The officials said by moving the embassy, the president is not making a decision on any boundaries or sovereignty in Jerusalem. Those are matters to be negotiated as part of a two-state solution — something the officials say Trump believes is within reach.

The officials said Trump was encouraged by the progress made my his Middle East peace team, even if whatever progress has been made may not be apparent.

Seized in 1967

Israel seized control over Jerusalem in the 1967 Six-Day War. It later annexed East Jerusalem. Israel has always said an undivided Jerusalem is its eternal capital. The Palestinians want East Jerusalem as the capital of a future state.

Jerusalem is home to the Al Aqsa Mosque, the third-holiest place in Islam. For Jews, it is the Temple Mount, the holiest site of all.

Arab and Muslim states have warned that any decision to move the U.S. Embassy could inflame tensions in the region and destroy U.S. efforts to reach an Arab-Israeli peace agreement.

Jerusalem as Israel Capital
Temple Mount/Noble Sanctuary, Jerusalem (VOA)

Senior Palestinian leader Nabil Shaath said Trump would no longer be seen as a credible mediator. “The Palestinian Authority does not condone violence, but it may not be able to control the street and prevent a third Palestinian uprising,” he said, speaking in Arabic.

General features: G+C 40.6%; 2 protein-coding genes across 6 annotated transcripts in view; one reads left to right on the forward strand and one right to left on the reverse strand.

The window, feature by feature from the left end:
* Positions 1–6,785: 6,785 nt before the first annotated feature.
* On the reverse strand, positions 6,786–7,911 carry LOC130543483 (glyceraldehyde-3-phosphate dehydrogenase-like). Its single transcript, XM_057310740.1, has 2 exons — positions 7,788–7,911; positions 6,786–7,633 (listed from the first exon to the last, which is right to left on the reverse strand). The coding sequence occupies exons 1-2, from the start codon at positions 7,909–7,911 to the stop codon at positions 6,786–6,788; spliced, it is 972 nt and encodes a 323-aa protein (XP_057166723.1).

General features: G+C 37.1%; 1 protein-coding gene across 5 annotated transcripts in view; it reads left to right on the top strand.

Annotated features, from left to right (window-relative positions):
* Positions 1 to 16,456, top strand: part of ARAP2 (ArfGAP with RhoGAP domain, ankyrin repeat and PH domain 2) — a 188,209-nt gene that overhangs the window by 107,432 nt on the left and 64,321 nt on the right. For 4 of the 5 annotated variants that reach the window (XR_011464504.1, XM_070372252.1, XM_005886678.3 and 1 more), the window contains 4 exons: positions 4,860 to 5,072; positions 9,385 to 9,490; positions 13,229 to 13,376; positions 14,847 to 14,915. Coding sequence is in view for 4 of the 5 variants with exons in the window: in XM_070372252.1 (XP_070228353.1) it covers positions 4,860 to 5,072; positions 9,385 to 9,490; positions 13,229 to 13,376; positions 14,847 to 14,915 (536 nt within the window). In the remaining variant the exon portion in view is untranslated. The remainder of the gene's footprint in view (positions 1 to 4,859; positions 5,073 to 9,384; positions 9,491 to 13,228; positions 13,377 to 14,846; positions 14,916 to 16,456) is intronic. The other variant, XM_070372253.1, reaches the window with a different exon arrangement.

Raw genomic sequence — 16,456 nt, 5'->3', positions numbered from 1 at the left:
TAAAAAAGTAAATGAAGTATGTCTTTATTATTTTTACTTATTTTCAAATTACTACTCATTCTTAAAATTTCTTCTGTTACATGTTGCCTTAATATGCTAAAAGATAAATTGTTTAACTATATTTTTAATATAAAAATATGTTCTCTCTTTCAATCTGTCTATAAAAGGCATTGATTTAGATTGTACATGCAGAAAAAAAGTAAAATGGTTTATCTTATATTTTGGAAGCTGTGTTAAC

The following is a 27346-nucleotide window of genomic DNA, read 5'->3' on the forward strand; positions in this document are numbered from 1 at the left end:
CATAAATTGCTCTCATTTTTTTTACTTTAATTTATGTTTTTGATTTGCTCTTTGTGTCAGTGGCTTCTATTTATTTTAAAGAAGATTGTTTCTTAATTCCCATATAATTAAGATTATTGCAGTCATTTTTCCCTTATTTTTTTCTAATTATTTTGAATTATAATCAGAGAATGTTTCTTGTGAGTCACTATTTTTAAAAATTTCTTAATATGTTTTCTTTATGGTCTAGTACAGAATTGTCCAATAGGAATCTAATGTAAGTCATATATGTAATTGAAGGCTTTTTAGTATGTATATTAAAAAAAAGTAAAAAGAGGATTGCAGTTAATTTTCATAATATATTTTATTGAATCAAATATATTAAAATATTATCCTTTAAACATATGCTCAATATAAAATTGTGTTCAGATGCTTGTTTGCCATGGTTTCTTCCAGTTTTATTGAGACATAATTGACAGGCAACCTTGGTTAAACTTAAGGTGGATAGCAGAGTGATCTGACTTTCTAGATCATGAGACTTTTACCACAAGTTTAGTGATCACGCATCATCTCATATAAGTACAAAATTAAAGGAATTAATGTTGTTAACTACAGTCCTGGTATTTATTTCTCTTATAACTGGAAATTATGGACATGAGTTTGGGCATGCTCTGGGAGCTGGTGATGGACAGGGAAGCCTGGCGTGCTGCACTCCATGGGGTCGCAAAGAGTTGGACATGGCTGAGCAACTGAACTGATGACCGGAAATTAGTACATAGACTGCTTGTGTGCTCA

Gerald Feierstein, director for Gulf affairs and government relations at the Middle East Institute in Washington, said the level of anger the announcement might provoke depends greatly on how Trump presents the issue.

“If the president just says, ‘We recognize Jerusalem as the capital of Israel,’ without trying to define it further and without actually beginning the process of moving the embassy, then it’s a big nothingburger,” he told VOA.

Donald Trump
FILE – President Donald Trump speaks on the phone in the Oval Office at the White House in Washington, Jan. 28, 2017.(VOA)

Feierstein, who served as U.S. ambassador to Yemen, and later as principal deputy assistant secretary of state for Near Eastern affairs under former President Barack Obama, said if Trump went any further, it could trigger a backlash and deal a crushing blow to peace efforts.

“If what he says is perceived as, or is in fact, a recognition of all of Jerusalem as the capital of Israel, and he is no longer maintaining the international position that Jerusalem is to be divided and that East Jerusalem is to become the capital of the Palestinian state once there is an agreement, then that is going to have a very negative effect on the peace process,” Feierstein said.

“So the devil is in the details about how significant this is going to be,” he said.

VOA’s Cindy Saine at the State Department contributed to this report.(VOA)